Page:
Why not just bag it all up and toss it? Well, we are better equipped to solve problems when we know more about them. And this is where science comes in. Scientific research helps us get to the bottom of things, like, say, piles of trash. In this case it can tell park management exactly what's coming in, how fast it’s piling up, and where it might be coming from. With these details they can begin to work on keeping the debris out of the ocean in the first place. If, for example, the team pulls in a lot of fishing nets and buoys (and boy do they!) the park can talk to the fishing industry about how they dispose of old equipment. They can also notify local governments, who may create regulations to protect the ocean. Single-use plastic items, like water bottles and plastic bags, are even more common. One solution? Put refillable water stations in park visitor centers to encourage people to carry reusable bottles.
Once all that information is logged, the item goes into the trash bag, which is loaded onto the boat for later disposal. Sounds simple, right? Uh-huh. Remember those big rubber boots? They’re great for getting from boat to beach, but, turns out, they’re hard to walk in. That sandcastle you were hoping to build? Sorry, instead of sand, the beach is covered with large round, slippery rocks that seem intent on breaking your ankles. And things really get fun when you get to the upper transect! Most of the trash winds up here, tangled in brush, wedged in between tree roots or scattered into a million tiny pieces. Your job? Go get it. Dead tree in your way? Climb over it. A plastic bottle caught in the briars? Dive in – ooh careful! – and grab that sucker. (Oh! And have your bear spray handy because they like hanging out in there.) A Styrofoam cooler busted to bits on the ground? It’s time to get down and dirty.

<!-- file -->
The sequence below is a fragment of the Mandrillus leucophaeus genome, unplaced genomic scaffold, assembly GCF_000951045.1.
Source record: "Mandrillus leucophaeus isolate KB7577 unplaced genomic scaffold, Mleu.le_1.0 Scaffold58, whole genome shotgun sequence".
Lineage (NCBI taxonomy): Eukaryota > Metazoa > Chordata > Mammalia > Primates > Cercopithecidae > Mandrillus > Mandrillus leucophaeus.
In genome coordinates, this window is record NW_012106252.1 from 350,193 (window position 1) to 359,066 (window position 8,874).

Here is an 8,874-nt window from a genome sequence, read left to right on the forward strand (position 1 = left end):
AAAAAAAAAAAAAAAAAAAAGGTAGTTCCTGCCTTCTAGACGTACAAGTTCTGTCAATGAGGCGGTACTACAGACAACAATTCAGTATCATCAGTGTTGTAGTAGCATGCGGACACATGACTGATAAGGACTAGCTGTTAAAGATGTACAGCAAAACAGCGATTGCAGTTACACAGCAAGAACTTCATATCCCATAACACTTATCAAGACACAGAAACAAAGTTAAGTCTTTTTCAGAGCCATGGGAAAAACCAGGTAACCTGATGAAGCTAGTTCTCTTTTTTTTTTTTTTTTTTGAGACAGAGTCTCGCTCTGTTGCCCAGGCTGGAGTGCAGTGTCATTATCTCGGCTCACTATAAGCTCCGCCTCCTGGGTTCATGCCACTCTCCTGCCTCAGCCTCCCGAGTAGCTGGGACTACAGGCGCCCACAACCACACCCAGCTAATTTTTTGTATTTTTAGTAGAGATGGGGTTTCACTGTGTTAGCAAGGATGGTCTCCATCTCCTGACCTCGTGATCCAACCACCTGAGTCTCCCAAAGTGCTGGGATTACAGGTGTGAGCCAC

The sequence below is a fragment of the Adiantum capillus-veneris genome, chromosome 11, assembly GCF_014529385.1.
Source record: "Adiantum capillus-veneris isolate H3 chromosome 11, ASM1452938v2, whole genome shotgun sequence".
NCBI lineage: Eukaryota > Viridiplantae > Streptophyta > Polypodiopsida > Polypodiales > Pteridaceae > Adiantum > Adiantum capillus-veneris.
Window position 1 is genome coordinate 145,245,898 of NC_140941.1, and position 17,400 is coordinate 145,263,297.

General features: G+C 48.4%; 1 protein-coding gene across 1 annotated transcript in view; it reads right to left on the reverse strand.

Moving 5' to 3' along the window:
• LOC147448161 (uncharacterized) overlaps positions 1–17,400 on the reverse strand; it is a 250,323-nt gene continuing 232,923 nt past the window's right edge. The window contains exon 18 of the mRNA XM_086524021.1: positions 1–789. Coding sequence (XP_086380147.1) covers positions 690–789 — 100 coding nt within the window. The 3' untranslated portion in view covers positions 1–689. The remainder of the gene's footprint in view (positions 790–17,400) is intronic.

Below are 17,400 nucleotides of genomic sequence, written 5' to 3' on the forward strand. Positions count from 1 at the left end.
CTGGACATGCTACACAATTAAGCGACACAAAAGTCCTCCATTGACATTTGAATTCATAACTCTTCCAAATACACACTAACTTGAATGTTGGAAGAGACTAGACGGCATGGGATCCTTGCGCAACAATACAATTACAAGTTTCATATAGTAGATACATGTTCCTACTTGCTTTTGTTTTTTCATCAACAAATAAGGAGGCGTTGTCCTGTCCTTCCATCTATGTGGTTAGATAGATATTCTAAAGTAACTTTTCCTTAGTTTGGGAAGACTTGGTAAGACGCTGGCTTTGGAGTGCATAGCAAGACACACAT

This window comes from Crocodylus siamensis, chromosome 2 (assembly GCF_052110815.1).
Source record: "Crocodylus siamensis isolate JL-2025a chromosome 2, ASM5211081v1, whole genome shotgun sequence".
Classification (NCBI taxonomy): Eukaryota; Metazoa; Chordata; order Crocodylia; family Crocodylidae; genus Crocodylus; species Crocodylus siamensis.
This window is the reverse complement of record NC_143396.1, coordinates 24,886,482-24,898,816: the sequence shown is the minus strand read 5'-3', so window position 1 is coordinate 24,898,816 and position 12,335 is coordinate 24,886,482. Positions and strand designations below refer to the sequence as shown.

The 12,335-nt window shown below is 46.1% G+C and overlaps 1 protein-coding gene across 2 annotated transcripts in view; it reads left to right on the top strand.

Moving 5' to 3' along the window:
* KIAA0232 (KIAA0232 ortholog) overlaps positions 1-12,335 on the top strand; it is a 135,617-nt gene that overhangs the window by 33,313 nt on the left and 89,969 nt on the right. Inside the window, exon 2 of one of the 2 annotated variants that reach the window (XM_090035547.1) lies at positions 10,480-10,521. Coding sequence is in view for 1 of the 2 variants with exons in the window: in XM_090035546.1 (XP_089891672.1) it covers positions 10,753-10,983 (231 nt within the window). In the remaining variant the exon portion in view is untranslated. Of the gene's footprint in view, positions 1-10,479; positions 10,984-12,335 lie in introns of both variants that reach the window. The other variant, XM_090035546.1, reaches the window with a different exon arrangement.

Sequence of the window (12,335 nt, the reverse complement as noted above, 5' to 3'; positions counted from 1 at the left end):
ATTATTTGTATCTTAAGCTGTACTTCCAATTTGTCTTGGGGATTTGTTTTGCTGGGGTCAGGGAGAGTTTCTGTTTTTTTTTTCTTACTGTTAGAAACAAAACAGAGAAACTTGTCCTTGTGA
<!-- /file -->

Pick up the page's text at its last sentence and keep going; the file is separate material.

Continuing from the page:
Bagged That One!
Great! You've got it all bagged. But what if there's too much to fit on the boat (remember - they grumbled about your beach umbrella taking up space)? Like any good action flick, you need a helicopter! In this case, you’ll need one to airlift the bags onto a barge (you did order the barge, didn’t you?). Then the barge hauls it away to...uh oh, don't dust your hands off yet! Not many landfills want this stuff. Those that will take it sometimes double their fees.
As you can see, cleaning up marine debris is difficult and expensive. That’s why so many organizations, including the National Park Service and NOAA are trying to stop the problem at the source.
L"I think some people think it's okay to throw trash outside, but I want to stop this." Hannah H. (Grade 5, Alaska)
Turning the Tides
Fortunately we humans are as good at solving problems as we are at creating them. And you don’t have to be an adult to help find solutions. Middle school students in Massachusetts started a “Skip the Straw” campaign, high school students in Washington State are becoming Marine Debris Ambassadors, and kids the world over are participating in beach cleanups (where bear spray is not necessary). In other words - who can help solve this problem? Go get the mirror again. Maybe your generation will turn the tide on marine debris!